A National Evaluation of the Conservative Management of Uncomplicated Acute Appendicitis: How Common Is This and What Are the Issues?

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    • Abstract:
      Introduction: The management approach for acute appendicitis has been challenged in recent years, with numerous randomized controlled trials demonstrating that antibiotics/conservative management is an efficacious treatment, with lower complication rates. Methods: A national survey of all consultant general surgeons evaluating their practices was performed. Reasons for changed practices, choice of antibiotics and follow-up investigations were evaluated. In addition, the role of interval appendicectomy and conservative management in the pediatric population was also assessed. Results: The response rate for this survey was 74.7% (n = 74/99). Over one-fifth (n = 17, 22.9%) routinely treat acute appendicitis conservatively, while another 14.8% (n = 11) consider this approach in selected cases. Main reasons for modified practices included the presence of inflammatory phlegmon (75%), delayed presentation (64%), and recent evidence-based medicine developments (46%). Co-amoxiclav/clavulanic acid was the most popular antibiotic for conservative management (53%). Alternatively, combinations of antibiotics were also utilized. One-third felt interval appendicectomy was warranted, while one-fifth supported conservative management in the paediatric setting. The overwhelming majority (>95%) advocate follow-up colonoscopy ± computed tomography in any patient aged >40 years managed conservatively. Conclusion: Considerable variation in management of uncomplicated appendicitis remains in Ireland despite growing evidence suggesting that the non-operative approach is safe. Reasons for adopting a conservative management practice have been identified and reflect the expanding literature on this subject. © 2015 S. Karger AG, Basel [ABSTRACT FROM AUTHOR]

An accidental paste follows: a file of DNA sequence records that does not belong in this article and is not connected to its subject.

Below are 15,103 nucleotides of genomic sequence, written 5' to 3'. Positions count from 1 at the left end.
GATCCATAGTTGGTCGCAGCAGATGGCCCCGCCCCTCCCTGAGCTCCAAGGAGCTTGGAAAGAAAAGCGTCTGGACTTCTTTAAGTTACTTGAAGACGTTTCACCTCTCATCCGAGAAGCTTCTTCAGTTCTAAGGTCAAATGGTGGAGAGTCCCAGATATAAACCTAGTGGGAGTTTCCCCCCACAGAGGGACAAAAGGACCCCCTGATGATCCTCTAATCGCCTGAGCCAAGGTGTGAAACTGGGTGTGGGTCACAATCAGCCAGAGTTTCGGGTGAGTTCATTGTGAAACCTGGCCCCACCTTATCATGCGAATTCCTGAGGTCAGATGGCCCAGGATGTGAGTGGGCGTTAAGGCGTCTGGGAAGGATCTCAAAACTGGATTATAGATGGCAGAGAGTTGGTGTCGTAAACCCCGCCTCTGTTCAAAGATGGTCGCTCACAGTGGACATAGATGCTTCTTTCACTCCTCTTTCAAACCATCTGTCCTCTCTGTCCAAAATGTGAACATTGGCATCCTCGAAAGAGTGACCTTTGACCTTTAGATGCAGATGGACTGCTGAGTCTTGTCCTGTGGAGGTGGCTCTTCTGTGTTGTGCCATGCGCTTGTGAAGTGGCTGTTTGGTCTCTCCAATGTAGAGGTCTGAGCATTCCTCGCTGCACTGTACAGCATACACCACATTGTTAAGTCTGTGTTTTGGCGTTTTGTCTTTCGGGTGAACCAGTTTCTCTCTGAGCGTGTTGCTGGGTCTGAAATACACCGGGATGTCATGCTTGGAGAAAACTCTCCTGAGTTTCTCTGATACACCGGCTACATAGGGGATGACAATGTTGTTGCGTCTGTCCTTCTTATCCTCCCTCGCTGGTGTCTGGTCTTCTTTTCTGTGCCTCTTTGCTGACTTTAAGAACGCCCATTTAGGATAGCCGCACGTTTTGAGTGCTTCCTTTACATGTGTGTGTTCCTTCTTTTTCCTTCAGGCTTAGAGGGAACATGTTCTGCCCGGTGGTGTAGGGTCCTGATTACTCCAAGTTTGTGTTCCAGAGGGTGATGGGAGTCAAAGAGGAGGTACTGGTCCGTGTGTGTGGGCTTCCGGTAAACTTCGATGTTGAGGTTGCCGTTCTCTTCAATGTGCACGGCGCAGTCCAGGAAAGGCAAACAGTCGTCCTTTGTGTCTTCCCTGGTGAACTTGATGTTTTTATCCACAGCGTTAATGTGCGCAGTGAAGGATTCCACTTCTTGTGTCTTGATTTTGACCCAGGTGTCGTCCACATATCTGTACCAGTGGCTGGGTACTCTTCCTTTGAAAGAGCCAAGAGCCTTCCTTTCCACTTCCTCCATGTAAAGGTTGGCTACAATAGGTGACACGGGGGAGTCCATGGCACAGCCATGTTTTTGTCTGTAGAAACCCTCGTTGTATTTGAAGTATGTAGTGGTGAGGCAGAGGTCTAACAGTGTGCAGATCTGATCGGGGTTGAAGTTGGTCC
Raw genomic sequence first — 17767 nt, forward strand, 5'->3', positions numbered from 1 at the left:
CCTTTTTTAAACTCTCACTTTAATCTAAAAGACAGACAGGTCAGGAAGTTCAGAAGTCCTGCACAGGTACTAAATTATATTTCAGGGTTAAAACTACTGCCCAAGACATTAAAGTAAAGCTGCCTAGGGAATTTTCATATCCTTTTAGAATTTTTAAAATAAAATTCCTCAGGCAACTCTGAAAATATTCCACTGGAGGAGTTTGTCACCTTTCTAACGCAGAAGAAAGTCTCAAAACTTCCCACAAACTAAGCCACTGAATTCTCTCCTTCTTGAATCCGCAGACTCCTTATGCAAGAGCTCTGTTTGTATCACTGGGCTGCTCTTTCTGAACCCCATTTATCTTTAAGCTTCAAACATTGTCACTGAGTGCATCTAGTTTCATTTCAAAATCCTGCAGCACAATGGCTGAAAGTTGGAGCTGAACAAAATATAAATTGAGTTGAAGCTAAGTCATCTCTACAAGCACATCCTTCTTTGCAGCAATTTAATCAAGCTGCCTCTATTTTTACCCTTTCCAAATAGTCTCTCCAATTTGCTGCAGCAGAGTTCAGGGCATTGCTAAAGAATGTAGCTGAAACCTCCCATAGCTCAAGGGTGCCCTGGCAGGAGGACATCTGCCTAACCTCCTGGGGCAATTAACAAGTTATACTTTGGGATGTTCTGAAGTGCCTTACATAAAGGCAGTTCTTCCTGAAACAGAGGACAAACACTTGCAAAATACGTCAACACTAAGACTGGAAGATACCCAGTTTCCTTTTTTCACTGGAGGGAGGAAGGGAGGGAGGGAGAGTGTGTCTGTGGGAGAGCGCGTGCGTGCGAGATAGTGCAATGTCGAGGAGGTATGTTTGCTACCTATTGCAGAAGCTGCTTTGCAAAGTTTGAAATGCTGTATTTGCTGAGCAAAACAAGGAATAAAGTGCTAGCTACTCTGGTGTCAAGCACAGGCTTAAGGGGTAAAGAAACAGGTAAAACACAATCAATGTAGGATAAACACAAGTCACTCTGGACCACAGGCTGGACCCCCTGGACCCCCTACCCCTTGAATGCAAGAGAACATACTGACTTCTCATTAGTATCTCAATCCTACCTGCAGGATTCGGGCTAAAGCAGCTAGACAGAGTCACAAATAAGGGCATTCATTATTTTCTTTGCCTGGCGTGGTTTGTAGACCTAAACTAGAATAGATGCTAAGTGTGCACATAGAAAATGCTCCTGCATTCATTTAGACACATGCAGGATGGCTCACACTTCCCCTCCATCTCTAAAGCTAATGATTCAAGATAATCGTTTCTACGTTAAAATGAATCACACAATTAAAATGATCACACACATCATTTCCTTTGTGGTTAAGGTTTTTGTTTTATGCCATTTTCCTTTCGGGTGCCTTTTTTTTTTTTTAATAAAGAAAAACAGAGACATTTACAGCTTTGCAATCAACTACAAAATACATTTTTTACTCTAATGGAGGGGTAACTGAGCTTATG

• Abstract:
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